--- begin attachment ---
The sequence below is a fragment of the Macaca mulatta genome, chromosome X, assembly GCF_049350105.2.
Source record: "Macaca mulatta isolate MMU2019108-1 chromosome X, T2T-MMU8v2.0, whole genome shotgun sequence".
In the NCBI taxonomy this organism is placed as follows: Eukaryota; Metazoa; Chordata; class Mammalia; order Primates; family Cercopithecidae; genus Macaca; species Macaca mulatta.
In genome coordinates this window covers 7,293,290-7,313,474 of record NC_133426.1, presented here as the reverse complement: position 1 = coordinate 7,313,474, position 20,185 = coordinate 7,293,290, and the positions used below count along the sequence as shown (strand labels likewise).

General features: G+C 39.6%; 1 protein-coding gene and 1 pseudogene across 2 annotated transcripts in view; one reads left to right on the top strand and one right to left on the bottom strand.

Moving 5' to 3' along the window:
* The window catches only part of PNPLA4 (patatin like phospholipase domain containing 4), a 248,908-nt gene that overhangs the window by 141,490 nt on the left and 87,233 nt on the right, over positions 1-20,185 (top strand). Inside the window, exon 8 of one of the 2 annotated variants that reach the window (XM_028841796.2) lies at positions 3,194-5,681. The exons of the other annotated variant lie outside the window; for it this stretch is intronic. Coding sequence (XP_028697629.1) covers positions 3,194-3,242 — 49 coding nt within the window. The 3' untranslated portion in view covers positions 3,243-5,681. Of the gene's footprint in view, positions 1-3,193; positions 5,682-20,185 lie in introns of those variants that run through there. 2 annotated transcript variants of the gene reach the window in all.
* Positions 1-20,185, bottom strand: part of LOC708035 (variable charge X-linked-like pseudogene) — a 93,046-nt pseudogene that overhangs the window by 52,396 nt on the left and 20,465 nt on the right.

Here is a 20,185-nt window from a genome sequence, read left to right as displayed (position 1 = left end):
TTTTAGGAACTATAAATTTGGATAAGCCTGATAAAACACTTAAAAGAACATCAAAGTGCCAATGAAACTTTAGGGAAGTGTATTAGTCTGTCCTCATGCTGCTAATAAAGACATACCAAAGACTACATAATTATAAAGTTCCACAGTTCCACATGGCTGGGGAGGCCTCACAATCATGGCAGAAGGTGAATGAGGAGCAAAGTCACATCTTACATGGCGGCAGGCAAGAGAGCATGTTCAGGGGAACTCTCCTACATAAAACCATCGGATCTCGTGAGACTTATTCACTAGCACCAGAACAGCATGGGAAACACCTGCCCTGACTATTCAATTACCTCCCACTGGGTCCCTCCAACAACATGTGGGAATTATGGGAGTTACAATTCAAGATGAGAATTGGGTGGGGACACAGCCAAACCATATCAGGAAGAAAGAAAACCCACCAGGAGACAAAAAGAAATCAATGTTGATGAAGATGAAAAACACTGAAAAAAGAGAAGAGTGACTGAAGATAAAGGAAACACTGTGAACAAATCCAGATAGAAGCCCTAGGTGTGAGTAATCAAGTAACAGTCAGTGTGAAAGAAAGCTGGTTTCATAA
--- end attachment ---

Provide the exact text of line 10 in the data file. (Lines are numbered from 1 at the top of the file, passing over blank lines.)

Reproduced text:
TTTTAGGAACTATAAATTTGGATAAGCCTGATAAAACACTTAAAAGAACATCAAAGTGCCAATGAAACTTTAGGGAAGTGTATTAGTCTGTCCTCATGCTGCTAATAAAGACATACCAAAGACTACATAATTATAAAGTTCCACAGTTCCACATGGCTGGGGAGGCCTCACAATCATGGCAGAAGGTGAATGAGGAGCAAAGTCACATCTTACATGGCGGCAGGCAAGAGAGCATGTTCAGGGGAACTCTCCTACATAAAACCATCGGATCTCGTGAGACTTATTCACTAGCACCAGAACAGCATGGGAAACACCTGCCCTGACTATTCAATTACCTCCCACTGGGTCCCTCCAACAACATGTGGGAATTATGGGAGTTACAATTCAAGATGAGAATTGGGTGGGGACACAGCCAAACCATATCAGGAAGAAAGAAAACCCACCAGGAGACAAAAAGAAATCAATGTTGATGAAGATGAAAAACACTGAAAAAAGAGAAGAGTGACTGAAGATAAAGGAAACACTGTGAACAAATCCAGATAGAAGCCCTAGGTGTGAGTAATCAAGTAACAGTCAGTGTGAAAGAAAGCTGGTTTCATAA